(Photo by victorialodging.com)
Once upon a time, my mom, who's a retired social worker, used to run a program called the Waikiki Friendly Neighbors. The program coordinated volunteers to assist the sick and the elderly in Waikiki (that would be Hawaii...for anyone who wondered)...especially those who lived in high rises (which is pretty much all there is in deep, downtown Waikiki) and couldn't easily get out and around. Just before the end of my sophomore year in high school, in 1987, my parents bought their very first home...which began the era of bringing a some of the "friendly neighbor" spirit to our house every Thanksgiving. I can't even tell you what year my parents started their big Thanksgiving celebrations, but whenever it was, from that year on, we would have a house full of people. Every year, there was Barbara, one of my mom's volunteers who was a Vietnam era nurse who was, permanently injured in the war, but still gave her own time to help others who were even less mobile than she was and there was Mildred, a beautiful little elderly southern belle, who had, for reasons I don't recall, ended up in Hawaii all alone, with no family and would travel with Barbara up to our house every year. There were also many friends...sometimes mine, or my sister's, or my mom and dad's...often military people stationed in Hawaii and far away from the rest of their family. We'd come together...my dad would make a gargantuan turkey and all kinds of fixings on the side...smashed taters...delicious Filipino dishes like lumpia and pancit...his favorite Greek salad...and each guest would be asked to bring something with them...a side dish or dessert...and we would EAT for hours. I'm talking "have to let out the button and the zipper on your jeans" eating where, when you were done you felt like rolling yourself into a corner and sleeping for the next week.
Of the many different souls who gathered at our house for Thanksgiving, there's one who I will always remember. Her name was Florence Austin...she was a client of my mom's program and...a little firecracker. She had to have been in her late 80's when I first met her...that first Thanksgiving where we were lucky enough to have her join us. The thing I remember the most was that sparkle...the little twinkle in her eye that let you know that even though she might have looked old and sometimes frail, that inside there was the mind and the spirit of a young soul. She was the kind of person who always saw the brighter side in life and who would never let you get down in the dumps about what was going on in your life. It was her outlook on life that amazed and touched me the most...because you see...
Florence had originally come to Hawaii with her husband, John Austin in the 1940's. He was stationed at Pearl Harbor and was assigned to the USS Oklahoma...and was on board the day the Japanese attacked on December 7, 1941. Chief Austin went down with the boat when it sank...but had made it out safely. Rather than only save himself, he went back into the ship...saving 15 other men...and never made it back out.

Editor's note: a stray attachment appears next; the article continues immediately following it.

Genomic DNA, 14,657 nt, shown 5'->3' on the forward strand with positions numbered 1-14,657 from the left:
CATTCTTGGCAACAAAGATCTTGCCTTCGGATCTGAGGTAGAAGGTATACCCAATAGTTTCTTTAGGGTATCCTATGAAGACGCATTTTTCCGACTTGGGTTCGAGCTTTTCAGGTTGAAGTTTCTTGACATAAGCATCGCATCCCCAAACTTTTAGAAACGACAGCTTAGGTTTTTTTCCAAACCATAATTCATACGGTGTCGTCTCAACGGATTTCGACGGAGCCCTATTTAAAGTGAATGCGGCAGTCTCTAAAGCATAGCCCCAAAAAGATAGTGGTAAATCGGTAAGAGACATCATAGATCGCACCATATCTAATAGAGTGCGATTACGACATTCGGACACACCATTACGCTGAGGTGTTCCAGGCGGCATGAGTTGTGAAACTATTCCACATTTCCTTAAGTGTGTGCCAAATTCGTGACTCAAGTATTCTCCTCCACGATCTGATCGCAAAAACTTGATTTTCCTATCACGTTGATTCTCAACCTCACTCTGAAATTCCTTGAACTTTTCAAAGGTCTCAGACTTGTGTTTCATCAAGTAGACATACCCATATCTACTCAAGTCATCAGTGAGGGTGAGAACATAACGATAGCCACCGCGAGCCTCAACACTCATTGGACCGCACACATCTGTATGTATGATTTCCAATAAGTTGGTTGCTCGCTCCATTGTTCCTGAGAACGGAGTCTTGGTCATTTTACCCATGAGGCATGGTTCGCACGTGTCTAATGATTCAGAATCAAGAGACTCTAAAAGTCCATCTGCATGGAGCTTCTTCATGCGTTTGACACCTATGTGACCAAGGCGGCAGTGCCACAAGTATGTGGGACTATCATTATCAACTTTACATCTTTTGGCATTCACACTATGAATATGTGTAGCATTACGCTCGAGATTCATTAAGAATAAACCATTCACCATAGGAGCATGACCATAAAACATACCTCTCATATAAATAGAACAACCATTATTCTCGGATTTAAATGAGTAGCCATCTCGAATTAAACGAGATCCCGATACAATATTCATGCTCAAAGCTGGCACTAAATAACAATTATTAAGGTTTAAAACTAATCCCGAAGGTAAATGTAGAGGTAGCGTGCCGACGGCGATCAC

After his death, Florence...who was left a widow with two young sons, spent many years traveling up and down the Eastern seaboard of the US working in hotels as a housekeeper to support her little family. I honestly don't know when she went back to Hawaii, but in her later life, once her sons were grown, she moved back...to be close to the man she loved and had lost long ago. Florence hadn't lived an easy life...but I'd have never known. She was the kind of person who rarely had a bad thing to say...about anything. Whenever she'd call the house to talk to my mom, I'd always be greeted with a sunny little "Oh hi honey, this is just old Florence". She'd ask about how school was going...and urge me to do well and tell me that I'd "better be a good girl and finish college." If I'd heard from my mom that she was unwell, like the year she broke her hip, I'd ask her how she was feeling...and she'd brush it off, telling me "oh, honey, I'll be fine and back on my feet really soon."...and she was too. There was no such thing as keeping this little lady down. She walked all over Waikiki...strolling along with her walker...riding the city bus to get where she wanted to go, even after the hip break. I lucked out this morning and happened upon a picture of Florence from 1998, with her ever present walker...
She'd been attending a conference on hospice and elder rights. I don't know her exact age in this picture, but if I'm right, she was in her late 90's...and she passed away within the next year...though she outlived my dad, who was at least 30 years younger than her, by about 6 months.
I'll never forget those Thanksgivings gatherings...those years of being the "friendly neighbor" and sharing a special day with so many different people..and I am grateful that I got to know Florence and her beautiful spirit. Now that I have my own little family, I hope to build some new, lasting Thanksgiving memories of my very own.
I wish you all a Happy Thanksgiving and I hope you get to spend it making memories with your family!